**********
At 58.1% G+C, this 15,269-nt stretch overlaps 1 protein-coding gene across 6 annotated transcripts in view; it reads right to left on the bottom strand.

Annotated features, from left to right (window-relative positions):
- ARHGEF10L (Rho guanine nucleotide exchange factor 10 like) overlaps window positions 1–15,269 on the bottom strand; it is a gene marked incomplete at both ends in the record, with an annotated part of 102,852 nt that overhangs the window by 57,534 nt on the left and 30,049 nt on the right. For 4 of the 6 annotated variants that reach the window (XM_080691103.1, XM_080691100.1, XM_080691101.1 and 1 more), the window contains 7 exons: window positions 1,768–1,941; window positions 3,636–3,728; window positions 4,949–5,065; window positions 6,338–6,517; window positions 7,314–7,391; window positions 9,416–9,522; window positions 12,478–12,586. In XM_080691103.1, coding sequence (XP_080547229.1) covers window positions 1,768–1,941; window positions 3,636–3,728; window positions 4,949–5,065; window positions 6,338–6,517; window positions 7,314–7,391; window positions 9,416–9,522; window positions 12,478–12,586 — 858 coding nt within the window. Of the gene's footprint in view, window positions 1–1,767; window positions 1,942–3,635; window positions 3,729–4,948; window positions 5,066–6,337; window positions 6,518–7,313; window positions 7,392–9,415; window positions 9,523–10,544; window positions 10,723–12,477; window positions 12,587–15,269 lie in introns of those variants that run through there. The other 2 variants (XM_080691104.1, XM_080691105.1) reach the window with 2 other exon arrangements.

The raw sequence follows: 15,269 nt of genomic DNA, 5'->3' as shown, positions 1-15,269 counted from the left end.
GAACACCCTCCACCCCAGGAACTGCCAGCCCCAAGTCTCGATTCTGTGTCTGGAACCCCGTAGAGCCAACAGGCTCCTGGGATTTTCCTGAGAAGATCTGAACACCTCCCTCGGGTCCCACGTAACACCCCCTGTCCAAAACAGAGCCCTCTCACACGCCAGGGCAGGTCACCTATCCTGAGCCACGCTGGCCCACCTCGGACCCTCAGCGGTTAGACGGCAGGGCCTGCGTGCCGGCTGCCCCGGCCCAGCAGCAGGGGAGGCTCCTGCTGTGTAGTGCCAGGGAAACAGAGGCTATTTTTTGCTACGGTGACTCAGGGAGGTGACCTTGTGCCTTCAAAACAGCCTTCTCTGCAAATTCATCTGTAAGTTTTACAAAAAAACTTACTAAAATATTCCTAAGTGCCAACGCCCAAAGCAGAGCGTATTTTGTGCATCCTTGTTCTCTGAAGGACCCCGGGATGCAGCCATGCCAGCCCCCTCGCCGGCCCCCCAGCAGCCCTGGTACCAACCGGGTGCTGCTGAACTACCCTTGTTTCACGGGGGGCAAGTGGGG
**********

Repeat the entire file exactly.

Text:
At 58.1% G+C, this 15,269-nt stretch overlaps 1 protein-coding gene across 6 annotated transcripts in view; it reads right to left on the bottom strand.

Annotated features, from left to right (window-relative positions):
- ARHGEF10L (Rho guanine nucleotide exchange factor 10 like) overlaps window positions 1–15,269 on the bottom strand; it is a gene marked incomplete at both ends in the record, with an annotated part of 102,852 nt that overhangs the window by 57,534 nt on the left and 30,049 nt on the right. For 4 of the 6 annotated variants that reach the window (XM_080691103.1, XM_080691100.1, XM_080691101.1 and 1 more), the window contains 7 exons: window positions 1,768–1,941; window positions 3,636–3,728; window positions 4,949–5,065; window positions 6,338–6,517; window positions 7,314–7,391; window positions 9,416–9,522; window positions 12,478–12,586. In XM_080691103.1, coding sequence (XP_080547229.1) covers window positions 1,768–1,941; window positions 3,636–3,728; window positions 4,949–5,065; window positions 6,338–6,517; window positions 7,314–7,391; window positions 9,416–9,522; window positions 12,478–12,586 — 858 coding nt within the window. Of the gene's footprint in view, window positions 1–1,767; window positions 1,942–3,635; window positions 3,729–4,948; window positions 5,066–6,337; window positions 6,518–7,313; window positions 7,392–9,415; window positions 9,523–10,544; window positions 10,723–12,477; window positions 12,587–15,269 lie in introns of those variants that run through there. The other 2 variants (XM_080691104.1, XM_080691105.1) reach the window with 2 other exon arrangements.

The raw sequence follows: 15,269 nt of genomic DNA, 5'->3' as shown, positions 1-15,269 counted from the left end.
GAACACCCTCCACCCCAGGAACTGCCAGCCCCAAGTCTCGATTCTGTGTCTGGAACCCCGTAGAGCCAACAGGCTCCTGGGATTTTCCTGAGAAGATCTGAACACCTCCCTCGGGTCCCACGTAACACCCCCTGTCCAAAACAGAGCCCTCTCACACGCCAGGGCAGGTCACCTATCCTGAGCCACGCTGGCCCACCTCGGACCCTCAGCGGTTAGACGGCAGGGCCTGCGTGCCGGCTGCCCCGGCCCAGCAGCAGGGGAGGCTCCTGCTGTGTAGTGCCAGGGAAACAGAGGCTATTTTTTGCTACGGTGACTCAGGGAGGTGACCTTGTGCCTTCAAAACAGCCTTCTCTGCAAATTCATCTGTAAGTTTTACAAAAAAACTTACTAAAATATTCCTAAGTGCCAACGCCCAAAGCAGAGCGTATTTTGTGCATCCTTGTTCTCTGAAGGACCCCGGGATGCAGCCATGCCAGCCCCCTCGCCGGCCCCCCAGCAGCCCTGGTACCAACCGGGTGCTGCTGAACTACCCTTGTTTCACGGGGGGCAAGTGGGG